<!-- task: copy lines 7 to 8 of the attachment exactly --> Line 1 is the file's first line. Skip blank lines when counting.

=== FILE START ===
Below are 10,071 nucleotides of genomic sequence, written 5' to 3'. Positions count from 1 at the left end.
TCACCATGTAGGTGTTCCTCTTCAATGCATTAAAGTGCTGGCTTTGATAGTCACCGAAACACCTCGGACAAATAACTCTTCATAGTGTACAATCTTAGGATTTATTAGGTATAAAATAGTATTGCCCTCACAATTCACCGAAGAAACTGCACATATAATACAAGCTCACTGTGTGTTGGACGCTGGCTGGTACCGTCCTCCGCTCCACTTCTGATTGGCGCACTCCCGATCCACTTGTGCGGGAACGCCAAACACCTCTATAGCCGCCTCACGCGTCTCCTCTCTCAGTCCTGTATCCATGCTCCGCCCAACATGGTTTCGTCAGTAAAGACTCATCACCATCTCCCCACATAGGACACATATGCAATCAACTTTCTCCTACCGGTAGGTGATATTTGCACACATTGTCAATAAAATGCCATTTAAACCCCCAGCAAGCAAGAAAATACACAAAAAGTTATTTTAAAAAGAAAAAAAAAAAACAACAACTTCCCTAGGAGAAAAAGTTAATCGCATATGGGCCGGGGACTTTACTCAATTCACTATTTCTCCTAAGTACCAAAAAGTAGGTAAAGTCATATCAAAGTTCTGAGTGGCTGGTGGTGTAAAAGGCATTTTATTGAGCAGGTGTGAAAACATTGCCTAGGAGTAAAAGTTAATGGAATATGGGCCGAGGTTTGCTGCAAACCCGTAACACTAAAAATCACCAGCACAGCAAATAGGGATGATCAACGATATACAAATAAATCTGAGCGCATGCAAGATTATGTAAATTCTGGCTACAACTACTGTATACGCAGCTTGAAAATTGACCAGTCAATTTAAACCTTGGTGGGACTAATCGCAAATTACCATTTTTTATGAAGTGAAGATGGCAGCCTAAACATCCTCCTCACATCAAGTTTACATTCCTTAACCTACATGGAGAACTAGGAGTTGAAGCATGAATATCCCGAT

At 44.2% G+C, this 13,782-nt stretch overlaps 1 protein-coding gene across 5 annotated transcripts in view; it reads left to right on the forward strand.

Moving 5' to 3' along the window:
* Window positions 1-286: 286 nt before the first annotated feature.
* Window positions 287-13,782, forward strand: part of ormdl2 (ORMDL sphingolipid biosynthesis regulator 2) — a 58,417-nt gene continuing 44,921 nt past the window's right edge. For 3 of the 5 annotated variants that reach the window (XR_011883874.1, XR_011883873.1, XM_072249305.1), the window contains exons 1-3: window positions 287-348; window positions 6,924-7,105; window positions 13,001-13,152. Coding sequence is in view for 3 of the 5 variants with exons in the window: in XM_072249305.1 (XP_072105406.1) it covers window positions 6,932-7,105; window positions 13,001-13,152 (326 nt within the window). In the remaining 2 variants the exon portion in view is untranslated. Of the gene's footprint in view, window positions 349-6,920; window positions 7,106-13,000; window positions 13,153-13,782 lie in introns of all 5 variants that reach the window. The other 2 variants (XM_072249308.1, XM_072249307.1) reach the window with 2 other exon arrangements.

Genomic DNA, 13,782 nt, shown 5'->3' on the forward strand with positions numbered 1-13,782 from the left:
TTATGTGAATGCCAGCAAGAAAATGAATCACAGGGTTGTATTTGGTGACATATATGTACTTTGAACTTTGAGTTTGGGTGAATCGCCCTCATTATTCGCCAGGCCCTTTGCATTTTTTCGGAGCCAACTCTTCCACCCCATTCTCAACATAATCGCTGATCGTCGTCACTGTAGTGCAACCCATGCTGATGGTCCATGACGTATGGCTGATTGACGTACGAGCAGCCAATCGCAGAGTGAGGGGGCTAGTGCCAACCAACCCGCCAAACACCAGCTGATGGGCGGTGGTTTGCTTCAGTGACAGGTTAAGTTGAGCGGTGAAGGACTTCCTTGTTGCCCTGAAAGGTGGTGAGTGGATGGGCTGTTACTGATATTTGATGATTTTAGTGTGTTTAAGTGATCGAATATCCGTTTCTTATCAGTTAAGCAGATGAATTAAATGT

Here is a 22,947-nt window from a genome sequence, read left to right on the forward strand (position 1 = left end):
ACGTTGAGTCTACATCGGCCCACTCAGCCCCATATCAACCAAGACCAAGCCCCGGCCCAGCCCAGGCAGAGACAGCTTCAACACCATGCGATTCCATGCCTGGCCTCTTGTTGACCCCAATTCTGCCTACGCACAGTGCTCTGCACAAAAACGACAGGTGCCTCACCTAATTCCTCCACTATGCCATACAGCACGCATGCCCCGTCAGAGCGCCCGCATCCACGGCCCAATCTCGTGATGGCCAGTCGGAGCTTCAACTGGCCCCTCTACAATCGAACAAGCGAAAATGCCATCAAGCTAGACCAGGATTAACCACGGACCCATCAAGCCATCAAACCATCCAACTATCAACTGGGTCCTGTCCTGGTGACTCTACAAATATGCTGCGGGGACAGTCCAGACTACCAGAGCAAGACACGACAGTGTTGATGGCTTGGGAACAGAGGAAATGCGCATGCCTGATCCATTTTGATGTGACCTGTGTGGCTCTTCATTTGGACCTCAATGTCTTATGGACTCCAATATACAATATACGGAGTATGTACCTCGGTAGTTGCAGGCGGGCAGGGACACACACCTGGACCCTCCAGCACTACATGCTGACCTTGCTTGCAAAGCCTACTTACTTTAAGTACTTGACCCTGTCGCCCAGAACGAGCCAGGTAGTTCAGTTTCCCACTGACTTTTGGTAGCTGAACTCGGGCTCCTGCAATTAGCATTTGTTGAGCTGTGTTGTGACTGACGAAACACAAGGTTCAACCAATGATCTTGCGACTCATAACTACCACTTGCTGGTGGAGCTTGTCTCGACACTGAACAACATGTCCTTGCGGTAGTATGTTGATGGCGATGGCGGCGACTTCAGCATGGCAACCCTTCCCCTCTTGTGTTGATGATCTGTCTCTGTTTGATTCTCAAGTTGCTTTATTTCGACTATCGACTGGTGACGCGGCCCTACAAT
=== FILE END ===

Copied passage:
Genomic DNA, 13,782 nt, shown 5'->3' on the forward strand with positions numbered 1-13,782 from the left:
TTATGTGAATGCCAGCAAGAAAATGAATCACAGGGTTGTATTTGGTGACATATATGTACTTTGAACTTTGAGTTTGGGTGAATCGCCCTCATTATTCGCCAGGCCCTTTGCATTTTTTCGGAGCCAACTCTTCCACCCCATTCTCAACATAATCGCTGATCGTCGTCACTGTAGTGCAACCCATGCTGATGGTCCATGACGTATGGCTGATTGACGTACGAGCAGCCAATCGCAGAGTGAGGGGGCTAGTGCCAACCAACCCGCCAAACACCAGCTGATGGGCGGTGGTTTGCTTCAGTGACAGGTTAAGTTGAGCGGTGAAGGACTTCCTTGTTGCCCTGAAAGGTGGTGAGTGGATGGGCTGTTACTGATATTTGATGATTTTAGTGTGTTTAAGTGATCGAATATCCGTTTCTTATCAGTTAAGCAGATGAATTAAATGT